And on to the woman of folly. “The woman of folly is boisterous, she is naive and knows nothing.” Tell me what you really think. Folly and wisdom are in direct opposition. Wisdom represents the way of God. Folly represents all that is ungodly. Solomon describes her three ways. She is boisterous just like the adulteress he warned us about. Naive here means ignorant or thoughtless. She is without safeguard or restraint. She doesn’t know boundaries. She has no filter. She, “knows nothing” means she doesn’t know what she ought to know. Have you ever heard or said they phrase, “They know better.” She should know better, but she doesn’t because she doesn’t want to know better. Benjamin Franklin said, “Being ignorant is not so much a shame, as being unwilling to learn.” That’s folly right there. She invites others to come and dine, but there will be no feast like at the banquet prepared by wisdom. If you’re naive, come on in, you’re welcome here she says. For reasons that are unexplainable, more people flock to lady folly then to lady wisdom. In the short run it’s easier, and the long run is not even considered. Lady folly promises, “Stolen water is sweet; and bread eaten in secret is pleasant.” Your mind might be drawn to that wonderful banquet set out by woman wisdom. Remember in 5:15 when Solomon said, “Drink water from your own cistern and fresh water from your own well?” Contextually, I think the same idea is presented here. Don’t take what isn’t yours. Don’t be lured by the idea of easy money or the idea that a life of crime is the way to go.

The conclusion is found in v. 18 where Solomon says, “But does he not know that the dead are there, that her guests are in the depths of Sheol.” The banquet wisdom prepares leads to life. The banquet folly prepares leads to death. Don’t be deceived: folly leads to death.

A Walk Down Memory Lane

Memory LaneCheck out the podcast here.

Last week we learned that there are six things the Lord hates and the seventh that is an abomination to Him. The qualities Solomon listed are ones that should obviously be avoided and with the power of the Holy Spirit, it’s not only possible, it’s expected. This morning, Solomon wraps up the instructions regarding sexual purity and provides the benefits of following the principles taught.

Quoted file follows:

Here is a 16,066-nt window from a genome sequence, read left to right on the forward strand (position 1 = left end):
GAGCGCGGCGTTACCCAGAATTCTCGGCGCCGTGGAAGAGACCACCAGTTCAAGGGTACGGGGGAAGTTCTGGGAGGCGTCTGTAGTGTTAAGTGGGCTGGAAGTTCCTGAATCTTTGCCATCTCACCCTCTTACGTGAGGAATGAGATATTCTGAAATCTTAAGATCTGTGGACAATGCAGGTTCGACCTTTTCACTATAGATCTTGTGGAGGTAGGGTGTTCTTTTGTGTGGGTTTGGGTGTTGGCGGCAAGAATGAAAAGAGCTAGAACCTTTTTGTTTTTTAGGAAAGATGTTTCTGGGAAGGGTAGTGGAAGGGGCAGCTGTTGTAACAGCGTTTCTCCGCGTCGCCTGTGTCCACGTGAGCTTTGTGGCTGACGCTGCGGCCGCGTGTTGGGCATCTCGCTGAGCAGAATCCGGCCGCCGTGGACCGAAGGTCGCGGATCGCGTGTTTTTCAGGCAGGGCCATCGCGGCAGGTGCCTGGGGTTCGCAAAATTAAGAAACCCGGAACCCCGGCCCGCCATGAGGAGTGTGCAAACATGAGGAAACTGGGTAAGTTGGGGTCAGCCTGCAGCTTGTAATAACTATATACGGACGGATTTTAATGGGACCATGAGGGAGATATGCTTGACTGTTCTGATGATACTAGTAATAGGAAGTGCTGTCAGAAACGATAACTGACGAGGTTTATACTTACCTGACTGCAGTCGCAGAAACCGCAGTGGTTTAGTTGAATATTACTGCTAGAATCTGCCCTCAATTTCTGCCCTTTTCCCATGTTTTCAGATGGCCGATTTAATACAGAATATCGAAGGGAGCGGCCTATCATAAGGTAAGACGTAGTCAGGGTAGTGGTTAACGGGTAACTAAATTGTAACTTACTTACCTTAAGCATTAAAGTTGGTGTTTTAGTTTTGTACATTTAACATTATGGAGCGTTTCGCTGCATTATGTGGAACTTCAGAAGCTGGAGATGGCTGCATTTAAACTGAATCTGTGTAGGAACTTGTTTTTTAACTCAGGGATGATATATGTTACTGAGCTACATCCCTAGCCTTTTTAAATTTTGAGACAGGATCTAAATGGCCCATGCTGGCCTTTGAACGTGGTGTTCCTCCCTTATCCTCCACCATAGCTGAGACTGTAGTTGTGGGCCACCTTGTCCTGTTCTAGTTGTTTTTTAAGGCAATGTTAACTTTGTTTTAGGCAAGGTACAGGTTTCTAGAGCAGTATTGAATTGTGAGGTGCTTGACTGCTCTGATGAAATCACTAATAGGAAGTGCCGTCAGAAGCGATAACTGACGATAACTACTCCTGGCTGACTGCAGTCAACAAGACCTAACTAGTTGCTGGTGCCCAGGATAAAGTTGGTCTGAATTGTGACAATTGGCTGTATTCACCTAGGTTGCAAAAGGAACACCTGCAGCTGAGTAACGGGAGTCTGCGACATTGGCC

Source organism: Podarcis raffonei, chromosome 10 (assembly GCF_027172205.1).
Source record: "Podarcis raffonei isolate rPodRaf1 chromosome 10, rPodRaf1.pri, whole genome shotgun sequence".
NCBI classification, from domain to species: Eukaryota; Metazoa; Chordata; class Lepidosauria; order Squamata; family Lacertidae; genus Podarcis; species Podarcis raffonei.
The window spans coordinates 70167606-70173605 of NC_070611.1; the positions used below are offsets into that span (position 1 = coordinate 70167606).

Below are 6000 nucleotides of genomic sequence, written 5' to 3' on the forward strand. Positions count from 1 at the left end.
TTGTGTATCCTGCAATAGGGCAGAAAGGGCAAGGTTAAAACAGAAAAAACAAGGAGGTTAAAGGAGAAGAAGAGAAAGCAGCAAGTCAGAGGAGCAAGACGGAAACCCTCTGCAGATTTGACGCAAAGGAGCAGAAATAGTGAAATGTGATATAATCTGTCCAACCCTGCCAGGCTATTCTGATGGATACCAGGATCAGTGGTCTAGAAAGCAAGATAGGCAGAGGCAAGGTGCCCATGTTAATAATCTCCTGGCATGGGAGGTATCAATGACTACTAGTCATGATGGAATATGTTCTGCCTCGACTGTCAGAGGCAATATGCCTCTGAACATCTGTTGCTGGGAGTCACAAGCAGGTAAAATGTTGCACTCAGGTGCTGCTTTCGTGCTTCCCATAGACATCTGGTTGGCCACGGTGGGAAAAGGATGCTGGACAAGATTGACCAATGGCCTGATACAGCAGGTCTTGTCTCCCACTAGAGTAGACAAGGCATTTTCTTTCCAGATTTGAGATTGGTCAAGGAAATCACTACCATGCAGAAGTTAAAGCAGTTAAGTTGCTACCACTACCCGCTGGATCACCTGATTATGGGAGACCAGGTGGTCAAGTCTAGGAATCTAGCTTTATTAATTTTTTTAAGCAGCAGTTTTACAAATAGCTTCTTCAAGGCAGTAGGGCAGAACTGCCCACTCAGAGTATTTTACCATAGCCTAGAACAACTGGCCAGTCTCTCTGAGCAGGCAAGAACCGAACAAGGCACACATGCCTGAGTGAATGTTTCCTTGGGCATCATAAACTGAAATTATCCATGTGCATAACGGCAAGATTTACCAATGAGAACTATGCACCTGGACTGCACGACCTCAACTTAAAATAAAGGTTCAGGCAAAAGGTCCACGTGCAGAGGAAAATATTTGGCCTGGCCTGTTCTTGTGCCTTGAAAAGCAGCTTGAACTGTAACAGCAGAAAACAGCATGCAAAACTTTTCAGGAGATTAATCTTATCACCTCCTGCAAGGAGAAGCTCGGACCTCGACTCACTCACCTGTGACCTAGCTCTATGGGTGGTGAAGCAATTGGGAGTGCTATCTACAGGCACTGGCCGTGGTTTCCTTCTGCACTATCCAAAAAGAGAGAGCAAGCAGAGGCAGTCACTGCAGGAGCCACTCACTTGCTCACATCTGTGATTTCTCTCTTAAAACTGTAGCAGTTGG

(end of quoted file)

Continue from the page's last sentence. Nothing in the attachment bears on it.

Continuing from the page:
To set up Solomon’s message, take the time to read Pro. 6:20-35.

Here are some great reminders. Who doesn’t need to be reminded of important truths? Solomon takes the times to reiterate what he has already said. Anytime Scripture is repeated, we really need to pay attention to what is being said. The reminders here are no exception. Instead of going through them one at a time, let me paint with a broad brush. In context, the understanding in these instructions come from the vantage point that they are being given by loving, godly, passionate, authentic believers in Christ. They’re not instructions to be taught only, but followed. Solomon personifies his instructions by the using the words guide, watch, and talk. This confirms the idea that the instructions are not just helpful hints, but essential elements in the walk of faith. The principles apply even for those that do not walk with Christ. He also uses the words lamp and way to indicate that the instructions will guide you into doing the right thing. If you’re not sure what is right or wrong, follow Solomon’s instructions. Allow biblical instructions to light the path that you walk on so you won’t trip and fall on the rocky path of life and so you don’t blindly walk through life. When you’re driving and visibility is reduced due to rain or fog, you slow down. When it’s dark, you turn on the lights so you can see. This is the principle Solomon is telling us. He’s giving us the tools needed to remain pure and holy in relationships.